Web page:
The Circle

Pdf fan Tap here to download this LitChart! (PDF)
Annie Allerton is a high-ranking member of the Circle (one of the so-called “Gang of 40”), but it’s never made clear what, precisely, she does. Annie is an old friend of Mae Holland’s, and she pulls strings to ensure that the Circle hires her. For the first half of the book, Annie seems to be an enthusiastic advocate of the Circle’s culture and beliefs: Annie encourages Mae to post online about her experiences, and she expresses shock and anxiety when Mae ignores her messages for even fifteen minutes. However, in the second half of the novel, as Mae becomes increasingly enamored with the Circle and its philosophy of transparency, Annie becomes increasingly uneasy and stressed out. Seemingly jealous of Mae’s new success, Annie begins ignoring her old friend and eventually has a nervous breakdown, which places her in a coma. The breakdown in Annie’s friendship with Mae is one of the most tragic aspects of The Circle, and the arc of their relationship is an argument that social networking pushes people further apart instead of bringing them closer together.

Annie Allerton Quotes in The Circle

The The Circle quotes below are all either spoken by Annie Allerton or refer to Annie Allerton. For each quote, you can also see the other characters and themes related to it (each theme is indicated by its own dot and icon, like this one:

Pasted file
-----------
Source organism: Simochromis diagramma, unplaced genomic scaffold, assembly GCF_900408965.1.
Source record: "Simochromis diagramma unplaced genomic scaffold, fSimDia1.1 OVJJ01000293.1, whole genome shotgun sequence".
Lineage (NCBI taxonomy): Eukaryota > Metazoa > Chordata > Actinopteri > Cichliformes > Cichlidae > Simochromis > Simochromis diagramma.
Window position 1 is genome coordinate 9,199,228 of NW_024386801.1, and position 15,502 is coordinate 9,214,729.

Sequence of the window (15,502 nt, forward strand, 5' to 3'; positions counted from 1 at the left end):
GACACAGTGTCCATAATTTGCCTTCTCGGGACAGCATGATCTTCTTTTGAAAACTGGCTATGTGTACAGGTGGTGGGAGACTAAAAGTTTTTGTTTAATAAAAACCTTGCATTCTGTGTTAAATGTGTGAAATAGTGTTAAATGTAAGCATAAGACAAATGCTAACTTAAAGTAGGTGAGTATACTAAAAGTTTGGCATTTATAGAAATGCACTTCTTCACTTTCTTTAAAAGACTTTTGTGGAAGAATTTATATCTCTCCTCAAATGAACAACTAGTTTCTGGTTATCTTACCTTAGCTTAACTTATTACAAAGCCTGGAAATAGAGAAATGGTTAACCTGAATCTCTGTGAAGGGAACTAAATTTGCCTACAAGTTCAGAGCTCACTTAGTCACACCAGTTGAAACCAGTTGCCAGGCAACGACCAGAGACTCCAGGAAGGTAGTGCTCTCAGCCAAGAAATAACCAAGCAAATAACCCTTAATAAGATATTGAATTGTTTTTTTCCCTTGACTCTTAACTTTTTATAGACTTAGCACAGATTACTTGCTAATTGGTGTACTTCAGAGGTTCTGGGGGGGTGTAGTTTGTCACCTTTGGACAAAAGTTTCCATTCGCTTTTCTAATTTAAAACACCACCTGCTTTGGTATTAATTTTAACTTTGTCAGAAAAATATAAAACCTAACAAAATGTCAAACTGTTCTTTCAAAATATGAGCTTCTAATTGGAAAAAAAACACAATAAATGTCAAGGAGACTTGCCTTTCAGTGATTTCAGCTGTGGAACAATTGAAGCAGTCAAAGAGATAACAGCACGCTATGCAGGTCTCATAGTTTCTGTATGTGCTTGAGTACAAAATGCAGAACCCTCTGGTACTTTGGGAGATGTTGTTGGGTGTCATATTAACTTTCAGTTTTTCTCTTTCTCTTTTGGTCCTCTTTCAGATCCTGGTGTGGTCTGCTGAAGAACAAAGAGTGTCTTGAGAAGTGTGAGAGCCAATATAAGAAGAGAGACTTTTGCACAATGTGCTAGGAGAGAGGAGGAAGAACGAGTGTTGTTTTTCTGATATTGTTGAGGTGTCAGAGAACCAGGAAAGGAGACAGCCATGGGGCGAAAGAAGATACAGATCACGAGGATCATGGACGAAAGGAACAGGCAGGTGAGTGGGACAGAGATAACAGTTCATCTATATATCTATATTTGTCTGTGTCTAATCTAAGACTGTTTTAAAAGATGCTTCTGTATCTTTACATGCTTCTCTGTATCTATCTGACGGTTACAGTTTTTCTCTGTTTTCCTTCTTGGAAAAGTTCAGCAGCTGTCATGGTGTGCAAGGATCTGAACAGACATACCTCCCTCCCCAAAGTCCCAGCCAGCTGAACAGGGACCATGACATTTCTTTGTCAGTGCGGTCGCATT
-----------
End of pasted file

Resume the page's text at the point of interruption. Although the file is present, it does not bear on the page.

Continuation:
Social Networking and the Internet Theme Icon
). Note: all page and citation info for the quotes below refers to the Vintage edition of The Circle published in 2014.
Book One, part 1 Quotes

Their first month living together Mae had broken her jaw one twilight, after fainting, flu-ridden and underfed, during finals. Annie had told her to stay in bed, but Mae had gone to the 7-Eleven for caffeine and woke up on the sidewalk, under a tree. Annie took her to the hospital, and waited as they wired her jaw, and then stayed with Mae, sleeping next to her, in a wooden chair, all night, and then at home, for days, had fed Mae through a straw. It was a fierce level of commitment and competence that Mae had never seen from someone her age or near her age, and Mae was thereafter loyal in a way she'd never known she could be.

Related Characters: Mae Holland, Annie Allerton
Page Number: 2-3
Explanation and Analysis: